When: Friday, Feb. 26
Place: 218 Woodburn Hall (second floor)
Presenter: Adam Seth Levine, PhD candidate Department of Political Science University of Michigan
Successful Solicitations: Explaining When Requests for Political Donations are Persuasive
Each year, millions of individuals donate billions of dollars to interest groups, political parties, and campaigns. Many of these donations are the direct result of receiving a solicitation. The goal of my talk is to explain why some of these solicitations are more persuasive than others. A common argument is that they are more persuasive when they mention issues that people care about. I challenge this claim by building a theory of how people decide to donate money and then using it to show why mentioning issues that people care about can actually decrease their willingness to donate.
This situation arises when the issues that people care about also remind them of their personal financial struggles, such as unemployment, inflation, the cost of health care, and the cost of education. Using experiments and survey data, I find that this effect occurs even if people are willing to participate in other non-monetary ways such as volunteering their time. My results have two implications. First, they show why many solicitations that are designed to broaden the donor pool may actually reduce it. Second, and more broadly, they demonstrate the potential pitfall of any marketing attempts (political or otherwise) that remind people of a financial struggle or poor economic times.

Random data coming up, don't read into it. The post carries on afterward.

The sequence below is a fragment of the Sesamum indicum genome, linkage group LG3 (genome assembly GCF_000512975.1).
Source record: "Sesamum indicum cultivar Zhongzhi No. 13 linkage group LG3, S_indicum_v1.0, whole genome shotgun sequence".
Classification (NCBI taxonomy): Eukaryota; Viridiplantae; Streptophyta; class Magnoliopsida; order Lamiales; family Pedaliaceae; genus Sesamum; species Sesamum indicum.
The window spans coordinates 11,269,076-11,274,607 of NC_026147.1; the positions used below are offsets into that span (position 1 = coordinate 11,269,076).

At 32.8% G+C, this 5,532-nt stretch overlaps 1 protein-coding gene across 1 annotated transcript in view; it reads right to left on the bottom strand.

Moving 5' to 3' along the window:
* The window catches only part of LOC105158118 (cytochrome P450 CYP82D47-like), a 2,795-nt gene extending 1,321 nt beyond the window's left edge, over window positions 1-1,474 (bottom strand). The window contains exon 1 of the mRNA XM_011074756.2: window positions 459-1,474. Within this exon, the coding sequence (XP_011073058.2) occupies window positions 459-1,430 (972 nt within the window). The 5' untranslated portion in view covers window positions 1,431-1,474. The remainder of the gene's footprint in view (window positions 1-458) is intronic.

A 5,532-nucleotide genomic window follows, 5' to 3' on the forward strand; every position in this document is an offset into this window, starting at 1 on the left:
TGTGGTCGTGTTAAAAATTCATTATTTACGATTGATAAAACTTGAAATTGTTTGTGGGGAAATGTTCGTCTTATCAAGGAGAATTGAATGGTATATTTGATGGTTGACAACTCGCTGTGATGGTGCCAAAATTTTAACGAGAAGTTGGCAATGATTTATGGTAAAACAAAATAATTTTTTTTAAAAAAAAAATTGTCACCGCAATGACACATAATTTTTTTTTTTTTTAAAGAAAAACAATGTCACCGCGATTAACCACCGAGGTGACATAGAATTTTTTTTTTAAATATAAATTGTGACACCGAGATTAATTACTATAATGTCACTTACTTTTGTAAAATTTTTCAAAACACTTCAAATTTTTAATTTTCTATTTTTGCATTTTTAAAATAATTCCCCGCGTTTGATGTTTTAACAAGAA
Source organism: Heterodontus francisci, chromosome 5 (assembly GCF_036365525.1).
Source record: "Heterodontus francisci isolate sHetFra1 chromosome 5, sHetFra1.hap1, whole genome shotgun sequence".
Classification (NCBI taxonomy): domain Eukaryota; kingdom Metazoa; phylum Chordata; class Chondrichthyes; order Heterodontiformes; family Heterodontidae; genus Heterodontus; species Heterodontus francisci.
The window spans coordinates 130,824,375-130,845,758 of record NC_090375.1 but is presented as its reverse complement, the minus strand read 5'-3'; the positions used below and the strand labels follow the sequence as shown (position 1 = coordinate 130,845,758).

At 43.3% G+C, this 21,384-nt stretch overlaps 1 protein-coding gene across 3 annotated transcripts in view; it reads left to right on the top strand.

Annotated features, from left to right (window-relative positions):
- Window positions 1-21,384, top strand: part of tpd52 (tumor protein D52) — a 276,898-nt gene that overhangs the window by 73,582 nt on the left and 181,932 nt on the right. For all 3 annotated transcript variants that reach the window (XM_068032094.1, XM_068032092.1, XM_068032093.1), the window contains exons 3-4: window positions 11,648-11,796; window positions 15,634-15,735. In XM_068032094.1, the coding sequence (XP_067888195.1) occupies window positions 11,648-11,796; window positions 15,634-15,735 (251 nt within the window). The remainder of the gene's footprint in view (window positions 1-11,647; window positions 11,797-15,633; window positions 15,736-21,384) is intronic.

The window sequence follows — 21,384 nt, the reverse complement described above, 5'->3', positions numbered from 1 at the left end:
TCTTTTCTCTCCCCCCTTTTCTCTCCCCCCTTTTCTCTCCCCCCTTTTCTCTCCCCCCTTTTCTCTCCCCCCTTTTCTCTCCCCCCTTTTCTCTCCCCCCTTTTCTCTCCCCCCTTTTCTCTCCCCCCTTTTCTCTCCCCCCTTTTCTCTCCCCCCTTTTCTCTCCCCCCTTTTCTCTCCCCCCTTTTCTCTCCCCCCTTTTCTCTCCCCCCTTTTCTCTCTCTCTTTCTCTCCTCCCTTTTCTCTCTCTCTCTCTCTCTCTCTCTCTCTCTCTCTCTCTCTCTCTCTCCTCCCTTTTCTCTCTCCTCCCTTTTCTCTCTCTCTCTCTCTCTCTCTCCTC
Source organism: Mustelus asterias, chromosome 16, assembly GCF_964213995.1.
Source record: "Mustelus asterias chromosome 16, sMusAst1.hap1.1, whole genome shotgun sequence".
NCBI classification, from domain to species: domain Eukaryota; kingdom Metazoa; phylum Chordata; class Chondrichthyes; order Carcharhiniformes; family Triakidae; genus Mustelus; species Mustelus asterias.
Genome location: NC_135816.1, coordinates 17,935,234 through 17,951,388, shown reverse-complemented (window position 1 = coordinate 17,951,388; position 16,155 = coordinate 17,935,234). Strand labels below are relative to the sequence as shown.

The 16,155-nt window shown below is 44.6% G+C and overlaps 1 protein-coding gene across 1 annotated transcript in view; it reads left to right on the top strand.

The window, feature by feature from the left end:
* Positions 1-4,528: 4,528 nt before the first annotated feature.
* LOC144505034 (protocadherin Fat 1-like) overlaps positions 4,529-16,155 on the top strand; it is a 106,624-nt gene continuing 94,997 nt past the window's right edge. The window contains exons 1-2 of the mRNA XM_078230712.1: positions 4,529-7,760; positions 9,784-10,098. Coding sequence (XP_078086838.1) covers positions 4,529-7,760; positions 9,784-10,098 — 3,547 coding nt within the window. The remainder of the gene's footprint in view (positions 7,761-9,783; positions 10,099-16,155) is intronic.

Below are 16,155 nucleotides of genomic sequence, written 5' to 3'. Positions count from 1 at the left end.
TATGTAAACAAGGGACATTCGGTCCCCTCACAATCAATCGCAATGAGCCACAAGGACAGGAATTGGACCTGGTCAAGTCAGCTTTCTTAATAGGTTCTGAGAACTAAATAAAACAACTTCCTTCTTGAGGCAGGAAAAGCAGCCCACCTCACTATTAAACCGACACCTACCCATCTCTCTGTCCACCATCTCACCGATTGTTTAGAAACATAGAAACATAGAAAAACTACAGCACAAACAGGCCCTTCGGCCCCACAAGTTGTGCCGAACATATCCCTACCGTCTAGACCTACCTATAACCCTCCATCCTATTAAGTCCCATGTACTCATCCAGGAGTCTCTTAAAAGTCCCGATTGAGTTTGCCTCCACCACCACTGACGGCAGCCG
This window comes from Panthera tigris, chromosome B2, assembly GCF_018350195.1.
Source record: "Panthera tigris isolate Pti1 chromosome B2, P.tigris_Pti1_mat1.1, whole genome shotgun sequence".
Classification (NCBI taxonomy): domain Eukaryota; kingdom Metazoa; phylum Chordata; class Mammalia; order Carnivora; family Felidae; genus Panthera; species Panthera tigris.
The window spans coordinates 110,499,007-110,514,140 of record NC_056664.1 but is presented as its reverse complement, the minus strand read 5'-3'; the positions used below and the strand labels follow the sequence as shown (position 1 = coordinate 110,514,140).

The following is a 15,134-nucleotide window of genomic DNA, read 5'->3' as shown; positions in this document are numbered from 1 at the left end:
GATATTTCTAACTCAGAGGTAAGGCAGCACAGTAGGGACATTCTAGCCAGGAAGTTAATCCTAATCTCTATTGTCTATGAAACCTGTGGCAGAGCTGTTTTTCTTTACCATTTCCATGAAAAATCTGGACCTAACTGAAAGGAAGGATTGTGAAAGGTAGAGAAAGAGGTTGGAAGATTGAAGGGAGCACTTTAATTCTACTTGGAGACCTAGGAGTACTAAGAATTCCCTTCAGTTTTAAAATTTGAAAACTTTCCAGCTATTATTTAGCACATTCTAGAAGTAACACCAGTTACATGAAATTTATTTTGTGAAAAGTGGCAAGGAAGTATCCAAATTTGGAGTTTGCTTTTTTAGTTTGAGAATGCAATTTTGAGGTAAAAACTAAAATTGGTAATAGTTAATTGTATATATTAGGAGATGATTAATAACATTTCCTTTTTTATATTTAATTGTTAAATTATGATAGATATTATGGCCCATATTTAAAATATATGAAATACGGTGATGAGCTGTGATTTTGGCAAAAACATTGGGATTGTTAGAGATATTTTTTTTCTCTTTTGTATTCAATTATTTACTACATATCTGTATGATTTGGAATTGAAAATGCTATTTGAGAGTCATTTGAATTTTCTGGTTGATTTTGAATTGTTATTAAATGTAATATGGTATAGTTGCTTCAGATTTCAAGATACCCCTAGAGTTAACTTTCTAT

Bio: Adam Seth Levine is pursuing a dual Ph.D./M.A. in Political Science and Economics at the University of Michigan. His research examines how people decide to participate in politics (such as donating money and volunteering time) and when requests for participation are persuasive. In addition to political science and economics, his research is grounded in psychology, marketing and political communication. He has published in Political Analysis, Perspectives on Politics, and the National Tax Journal.